All risks directly connected with the life of an insured person are referred to as biometric risks. They include in particular the miscalculation of mortality, life expectancy, morbidity and occupational disability. Biometric risks are the material risks for our company in the area of life and health reinsurance. Our goal is to strike a balance between biometric risks. Furthermore, we are exposed to lapse risks because the cash flows resulting from our reinsurance treaties are in part dependent on lapse rates among policyholders. Counterparty default risks are also material since we partly prefinance our cedants’ new business acquisition costs. Furthermore, we are exposed to catastrophe risks, especially events involving a high number of fatalities in our insurance portfolio.
The reserves are determined on the basis of secure biometric actuarial bases in light of the information provided by our clients. The biometric actuarial bases used and the lapse assumptions are continuously reviewed with an eye to their adequacy and if necessary adjusted. This is done using the company’s own empirical data as well as market-specific insights. Our current risk profile in life and health reinsurance is dominated by mortality and longevity risks. This is due to the fact that under some of our contracts we pay death benefits, while under others we pay survival benefits. The volume of our annuity portfolio has continued to grow and contributes to diversification within life and health reinsurance.
Diversification is a central management tool for our company. We seek to spread risks as far as possible across different risk classes and different regions. In our pricing of reinsurance treaties we provide incentives to further increase diversification.
Through our quality assurance measures we ensure that the reserves established by ceding companies in accordance with local accounting principles satisfy all requirements with respect to the calculation methods used and assumptions made (e. g. use of mortality and morbidity tables, assumptions regarding the lapse rate). New business is written in all regions in compliance with underwriting guidelines applicable worldwide, which set out detailed rules governing the type, quality, level and origin of risks and how these considerations are factored into the pricing. These global guidelines are revised annually and approved by the Executive Board. Special underwriting guidelines give due consideration to the particular features of individual markets. By monitoring compliance with these underwriting guidelines we minimise the risk of an inability to pay or of deterioration in the financial status of cedants. Regular reviews and holistic analyses (e. g. with an eye to lapse risks) are carried out with respect to new business activities and the assumption of international portfolios. The actuarial reports and documentation required by local regulators ensure that regular scrutiny also takes place on the level of the subsidiaries. The interest rate risk, which in the primary sector is important in life business owing to the guarantees that are given, is of only minimal relevance to our company thanks to the design of our reinsurance treaties. We have confidence in the entrepreneurial abilities of our underwriters and grant them the most extensive possible powers. In our decentralised organisation we manage risks where they arise using a consistent Group-wide approach in order to obtain an overall view of the risks in life and health reinsurance. Our global underwriting guidelines provide underwriters with an appropriate framework for this purpose.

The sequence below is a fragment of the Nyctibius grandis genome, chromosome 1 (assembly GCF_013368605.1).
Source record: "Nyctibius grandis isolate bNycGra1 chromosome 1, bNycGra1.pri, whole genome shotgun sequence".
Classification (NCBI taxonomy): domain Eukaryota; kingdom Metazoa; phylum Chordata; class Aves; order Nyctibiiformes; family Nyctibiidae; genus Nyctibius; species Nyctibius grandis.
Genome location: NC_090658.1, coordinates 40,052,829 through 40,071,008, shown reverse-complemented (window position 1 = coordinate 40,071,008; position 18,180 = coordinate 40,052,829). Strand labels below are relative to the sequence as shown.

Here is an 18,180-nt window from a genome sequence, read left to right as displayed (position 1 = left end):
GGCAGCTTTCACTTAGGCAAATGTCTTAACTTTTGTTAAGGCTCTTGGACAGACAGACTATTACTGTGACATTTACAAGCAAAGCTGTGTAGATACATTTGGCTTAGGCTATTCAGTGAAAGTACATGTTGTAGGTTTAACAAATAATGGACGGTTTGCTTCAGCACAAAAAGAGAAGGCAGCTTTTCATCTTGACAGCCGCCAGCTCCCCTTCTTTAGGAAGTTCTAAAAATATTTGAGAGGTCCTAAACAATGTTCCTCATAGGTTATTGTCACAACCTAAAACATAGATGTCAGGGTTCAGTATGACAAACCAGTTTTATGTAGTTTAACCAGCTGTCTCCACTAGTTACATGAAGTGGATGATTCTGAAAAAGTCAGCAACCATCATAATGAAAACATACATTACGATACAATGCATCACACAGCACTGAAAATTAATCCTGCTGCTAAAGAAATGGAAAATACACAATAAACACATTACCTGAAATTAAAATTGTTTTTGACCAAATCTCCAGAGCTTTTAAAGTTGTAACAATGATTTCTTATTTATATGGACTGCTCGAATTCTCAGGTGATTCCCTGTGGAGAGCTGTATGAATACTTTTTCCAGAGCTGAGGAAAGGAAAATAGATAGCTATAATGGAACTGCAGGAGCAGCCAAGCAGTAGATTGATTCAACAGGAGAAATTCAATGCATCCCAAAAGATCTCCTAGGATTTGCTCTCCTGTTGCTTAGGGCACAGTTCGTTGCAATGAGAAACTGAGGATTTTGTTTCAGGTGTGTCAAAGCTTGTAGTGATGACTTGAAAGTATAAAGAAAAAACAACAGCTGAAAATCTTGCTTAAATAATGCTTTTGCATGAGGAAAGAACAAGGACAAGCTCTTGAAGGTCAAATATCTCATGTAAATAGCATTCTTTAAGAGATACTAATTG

In recent years we have reported regularly on the results of our US mortality business that have been poorer than anticipated. This was again the case in the first half of 2017. The reason for this development is the negative earnings performance of a large portfolio that we, as reported at the time, assumed at the beginning of 2009. The other US mortality business is, by contrast, performing highly satisfactorily and showing good growth. In consequence, this business overall - i.e. including the poorly performing portfolio - shows a positive value in force (VIF). For this reason, in accordance with the so-called "lock in" principle, the assumptions made at the time of treaty formation constitute the basis of reserving that is applicable for IFRS accounting purposes.
In view of the unsatisfactory performance of the aforementioned portfolio, we have initiated a project at the end of 2016 with the aims of, firstly, reviewing actuarial assumptions relative to emerging experience and, secondly, deploying available means to improve results through inforce management measures on a targeted basis. This primarily involves rate management pursuant to contractual rights, as well as other measures. Based on the findings of the project, it might be the case that in the context of the annual review of the VIF, a higher claims expectancy needs to be considered under the assumed portfolio in question. Conversely we might also expect a higher premium income from the inforce management measures. Based on the information available to us today, we are reflecting a positive VIF of our US mortality business. Should additional information lead to the determination that this is no longer the case, this would result in a one-off charge to IFRS result.
The risks arising out of life and health reinsurance are reflected in the internal capital model.